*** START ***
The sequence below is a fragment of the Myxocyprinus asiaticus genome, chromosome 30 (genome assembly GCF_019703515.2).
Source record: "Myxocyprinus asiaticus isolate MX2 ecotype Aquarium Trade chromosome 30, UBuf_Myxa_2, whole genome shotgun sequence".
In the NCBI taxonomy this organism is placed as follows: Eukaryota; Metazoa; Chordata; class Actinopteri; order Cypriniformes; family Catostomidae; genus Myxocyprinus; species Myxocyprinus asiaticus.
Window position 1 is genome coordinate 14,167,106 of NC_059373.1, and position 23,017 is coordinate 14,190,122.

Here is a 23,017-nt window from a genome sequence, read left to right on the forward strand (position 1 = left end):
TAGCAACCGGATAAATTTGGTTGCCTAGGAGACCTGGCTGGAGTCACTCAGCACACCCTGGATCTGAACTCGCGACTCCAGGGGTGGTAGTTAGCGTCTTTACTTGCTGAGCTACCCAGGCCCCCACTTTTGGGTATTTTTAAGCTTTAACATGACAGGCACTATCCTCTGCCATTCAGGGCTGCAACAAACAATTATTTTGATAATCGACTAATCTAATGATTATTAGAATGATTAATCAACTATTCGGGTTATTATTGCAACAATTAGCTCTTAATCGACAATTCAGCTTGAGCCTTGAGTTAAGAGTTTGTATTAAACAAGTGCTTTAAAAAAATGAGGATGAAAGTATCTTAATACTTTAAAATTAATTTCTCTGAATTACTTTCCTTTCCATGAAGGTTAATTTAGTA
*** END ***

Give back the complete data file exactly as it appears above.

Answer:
The sequence below is a fragment of the Myxocyprinus asiaticus genome, chromosome 30 (genome assembly GCF_019703515.2).
Source record: "Myxocyprinus asiaticus isolate MX2 ecotype Aquarium Trade chromosome 30, UBuf_Myxa_2, whole genome shotgun sequence".
In the NCBI taxonomy this organism is placed as follows: Eukaryota; Metazoa; Chordata; class Actinopteri; order Cypriniformes; family Catostomidae; genus Myxocyprinus; species Myxocyprinus asiaticus.
Window position 1 is genome coordinate 14,167,106 of NC_059373.1, and position 23,017 is coordinate 14,190,122.

Here is a 23,017-nt window from a genome sequence, read left to right on the forward strand (position 1 = left end):
TAGCAACCGGATAAATTTGGTTGCCTAGGAGACCTGGCTGGAGTCACTCAGCACACCCTGGATCTGAACTCGCGACTCCAGGGGTGGTAGTTAGCGTCTTTACTTGCTGAGCTACCCAGGCCCCCACTTTTGGGTATTTTTAAGCTTTAACATGACAGGCACTATCCTCTGCCATTCAGGGCTGCAACAAACAATTATTTTGATAATCGACTAATCTAATGATTATTAGAATGATTAATCAACTATTCGGGTTATTATTGCAACAATTAGCTCTTAATCGACAATTCAGCTTGAGCCTTGAGTTAAGAGTTTGTATTAAACAAGTGCTTTAAAAAAATGAGGATGAAAGTATCTTAATACTTTAAAATTAATTTCTCTGAATTACTTTCCTTTCCATGAAGGTTAATTTAGTA